Gun Laws in California

Explore comprehensive information on California's gun laws, including permit requirements, ownership and carry laws, assault weapons and magazine capacity restrictions, and more. Understand the legalities of firearm purchase, possession, and use in California.

Subject/Law Long guns Handguns Relevant Statutes (Penal Code except when noted) Notes
State permit required to purchase? Partial Partial §26500 All firearm sales must be completed through a dealer. Firearm purchases require a Firearm Safety Certificate and proof of residency unless the individual purchasing the firearm is active duty military, honorably retired military, or a peace officer under Penal Code Section 830. Military reservists must provide proof of residency in order to purchase a firearm. The Firearms Safety Certificate can be purchased and completed at firearms dealers with DOJ instructors on the same day, differentiating it from a FOID or FID card system where one has to apply with the local police and await approval. Must be 21 to purchase any firearm.[10]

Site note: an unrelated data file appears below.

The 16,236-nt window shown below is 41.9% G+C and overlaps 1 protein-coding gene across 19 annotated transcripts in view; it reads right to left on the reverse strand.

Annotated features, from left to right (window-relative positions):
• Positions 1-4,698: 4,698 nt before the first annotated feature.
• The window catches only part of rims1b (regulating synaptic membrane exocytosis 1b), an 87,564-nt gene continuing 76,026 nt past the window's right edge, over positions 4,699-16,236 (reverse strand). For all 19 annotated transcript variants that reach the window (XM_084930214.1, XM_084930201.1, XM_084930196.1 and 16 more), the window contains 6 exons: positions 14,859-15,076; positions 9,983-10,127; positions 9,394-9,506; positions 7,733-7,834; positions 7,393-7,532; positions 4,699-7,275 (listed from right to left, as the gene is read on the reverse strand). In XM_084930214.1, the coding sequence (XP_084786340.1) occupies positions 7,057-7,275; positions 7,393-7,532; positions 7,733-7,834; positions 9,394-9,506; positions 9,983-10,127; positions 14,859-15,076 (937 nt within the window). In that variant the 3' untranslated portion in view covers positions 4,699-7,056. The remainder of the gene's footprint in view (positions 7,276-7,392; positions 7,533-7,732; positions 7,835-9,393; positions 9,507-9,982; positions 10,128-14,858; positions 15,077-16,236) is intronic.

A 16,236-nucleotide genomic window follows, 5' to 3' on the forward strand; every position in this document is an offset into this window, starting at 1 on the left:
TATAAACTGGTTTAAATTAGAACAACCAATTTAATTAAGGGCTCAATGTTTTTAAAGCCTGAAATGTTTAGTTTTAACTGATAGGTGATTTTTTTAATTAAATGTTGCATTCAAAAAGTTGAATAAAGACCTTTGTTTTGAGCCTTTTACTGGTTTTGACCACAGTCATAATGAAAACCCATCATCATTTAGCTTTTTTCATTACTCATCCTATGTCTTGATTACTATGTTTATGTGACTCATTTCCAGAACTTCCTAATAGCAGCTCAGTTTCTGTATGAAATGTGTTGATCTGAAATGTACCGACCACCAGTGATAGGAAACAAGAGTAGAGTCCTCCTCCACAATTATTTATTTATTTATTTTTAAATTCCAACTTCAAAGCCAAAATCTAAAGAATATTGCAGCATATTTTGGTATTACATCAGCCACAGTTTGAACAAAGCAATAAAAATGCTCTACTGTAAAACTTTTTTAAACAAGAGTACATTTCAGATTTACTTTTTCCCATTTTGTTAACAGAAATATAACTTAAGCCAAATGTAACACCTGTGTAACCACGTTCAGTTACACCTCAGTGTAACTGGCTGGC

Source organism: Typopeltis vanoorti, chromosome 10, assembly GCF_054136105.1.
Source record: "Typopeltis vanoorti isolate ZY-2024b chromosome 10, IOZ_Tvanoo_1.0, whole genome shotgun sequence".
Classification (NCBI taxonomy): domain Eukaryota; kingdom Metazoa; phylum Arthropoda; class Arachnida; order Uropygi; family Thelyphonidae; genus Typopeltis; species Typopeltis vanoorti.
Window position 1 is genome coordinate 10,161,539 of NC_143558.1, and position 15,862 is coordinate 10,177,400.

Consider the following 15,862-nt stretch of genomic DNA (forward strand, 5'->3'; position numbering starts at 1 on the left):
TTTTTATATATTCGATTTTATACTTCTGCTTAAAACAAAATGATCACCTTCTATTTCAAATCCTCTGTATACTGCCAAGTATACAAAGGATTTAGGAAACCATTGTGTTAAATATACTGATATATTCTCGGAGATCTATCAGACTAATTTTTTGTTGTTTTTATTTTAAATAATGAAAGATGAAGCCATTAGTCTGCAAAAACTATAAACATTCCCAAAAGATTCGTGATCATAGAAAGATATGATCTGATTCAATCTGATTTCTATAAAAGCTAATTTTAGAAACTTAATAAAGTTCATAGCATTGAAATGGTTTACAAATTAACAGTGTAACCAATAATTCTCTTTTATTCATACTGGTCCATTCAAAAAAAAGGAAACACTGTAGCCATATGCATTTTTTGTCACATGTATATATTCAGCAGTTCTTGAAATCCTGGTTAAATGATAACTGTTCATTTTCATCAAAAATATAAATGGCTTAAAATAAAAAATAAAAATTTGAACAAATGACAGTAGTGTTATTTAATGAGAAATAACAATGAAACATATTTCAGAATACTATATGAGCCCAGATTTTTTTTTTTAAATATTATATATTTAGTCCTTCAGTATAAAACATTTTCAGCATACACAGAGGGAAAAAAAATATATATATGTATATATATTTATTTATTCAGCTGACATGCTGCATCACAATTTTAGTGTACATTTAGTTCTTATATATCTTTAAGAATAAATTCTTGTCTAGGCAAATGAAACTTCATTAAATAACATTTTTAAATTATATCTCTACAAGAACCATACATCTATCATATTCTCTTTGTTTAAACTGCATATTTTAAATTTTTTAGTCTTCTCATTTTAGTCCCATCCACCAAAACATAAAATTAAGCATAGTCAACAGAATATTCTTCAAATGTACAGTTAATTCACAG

Firearm registration? Yes Yes §28150 The California Department of Justice ("DOJ") retains information about the purchaser and seller of all in-state firearm sales and transfers, and requires that any firearms imported into the state be reported to the DOJ.[11] Furthermore, the Attorney General is required by law to maintain a registry containing the fingerprints and identifying information of the transferee, and the unique identifying information of every firearm transferred in the state, pursuant to §11106.[12] All handgun serial numbers and sales are recorded by the state in the Department of Justice's Automated Firearms System, along with those of many long guns. While there is no requirement for California residents to register handguns owned prior to 1991 with law enforcement, §12025 and §12031 enhance several misdemeanor offenses to felonies if the handgun is not on file in the Department of Justice's Automated Firearms System. New residents must register handguns (purchased outside of California) with DOJ within 60 days. As of January 1, 2014, long gun serial numbers are also recorded, whereas previously only the sale was recorded. However, it is not required that owners of long guns purchased prior to 2014 register their firearms and it is not a crime to be in possession of an unregistered firearm.